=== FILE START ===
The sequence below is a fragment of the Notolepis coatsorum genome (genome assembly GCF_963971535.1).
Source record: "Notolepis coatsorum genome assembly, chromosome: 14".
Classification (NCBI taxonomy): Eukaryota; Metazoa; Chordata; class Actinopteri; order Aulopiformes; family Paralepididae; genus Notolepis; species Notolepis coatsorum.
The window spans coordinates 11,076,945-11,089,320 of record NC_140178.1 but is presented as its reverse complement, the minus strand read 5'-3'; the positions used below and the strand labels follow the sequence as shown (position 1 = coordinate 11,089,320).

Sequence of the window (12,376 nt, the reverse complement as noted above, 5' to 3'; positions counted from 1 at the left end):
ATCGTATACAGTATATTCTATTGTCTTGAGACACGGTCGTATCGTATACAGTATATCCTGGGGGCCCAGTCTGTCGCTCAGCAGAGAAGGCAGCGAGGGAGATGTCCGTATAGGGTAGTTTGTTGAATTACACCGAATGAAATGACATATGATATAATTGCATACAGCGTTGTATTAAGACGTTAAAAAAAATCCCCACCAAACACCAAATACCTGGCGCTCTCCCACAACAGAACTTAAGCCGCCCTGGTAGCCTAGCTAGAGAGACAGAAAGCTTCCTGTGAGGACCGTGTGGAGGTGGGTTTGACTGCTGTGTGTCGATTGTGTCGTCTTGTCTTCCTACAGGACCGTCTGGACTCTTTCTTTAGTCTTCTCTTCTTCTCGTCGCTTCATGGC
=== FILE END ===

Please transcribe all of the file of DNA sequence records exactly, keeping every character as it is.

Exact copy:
The sequence below is a fragment of the Notolepis coatsorum genome (genome assembly GCF_963971535.1).
Source record: "Notolepis coatsorum genome assembly, chromosome: 14".
Classification (NCBI taxonomy): Eukaryota; Metazoa; Chordata; class Actinopteri; order Aulopiformes; family Paralepididae; genus Notolepis; species Notolepis coatsorum.
The window spans coordinates 11,076,945-11,089,320 of record NC_140178.1 but is presented as its reverse complement, the minus strand read 5'-3'; the positions used below and the strand labels follow the sequence as shown (position 1 = coordinate 11,089,320).

Sequence of the window (12,376 nt, the reverse complement as noted above, 5' to 3'; positions counted from 1 at the left end):
ATCGTATACAGTATATTCTATTGTCTTGAGACACGGTCGTATCGTATACAGTATATCCTGGGGGCCCAGTCTGTCGCTCAGCAGAGAAGGCAGCGAGGGAGATGTCCGTATAGGGTAGTTTGTTGAATTACACCGAATGAAATGACATATGATATAATTGCATACAGCGTTGTATTAAGACGTTAAAAAAAATCCCCACCAAACACCAAATACCTGGCGCTCTCCCACAACAGAACTTAAGCCGCCCTGGTAGCCTAGCTAGAGAGACAGAAAGCTTCCTGTGAGGACCGTGTGGAGGTGGGTTTGACTGCTGTGTGTCGATTGTGTCGTCTTGTCTTCCTACAGGACCGTCTGGACTCTTTCTTTAGTCTTCTCTTCTTCTCGTCGCTTCATGGC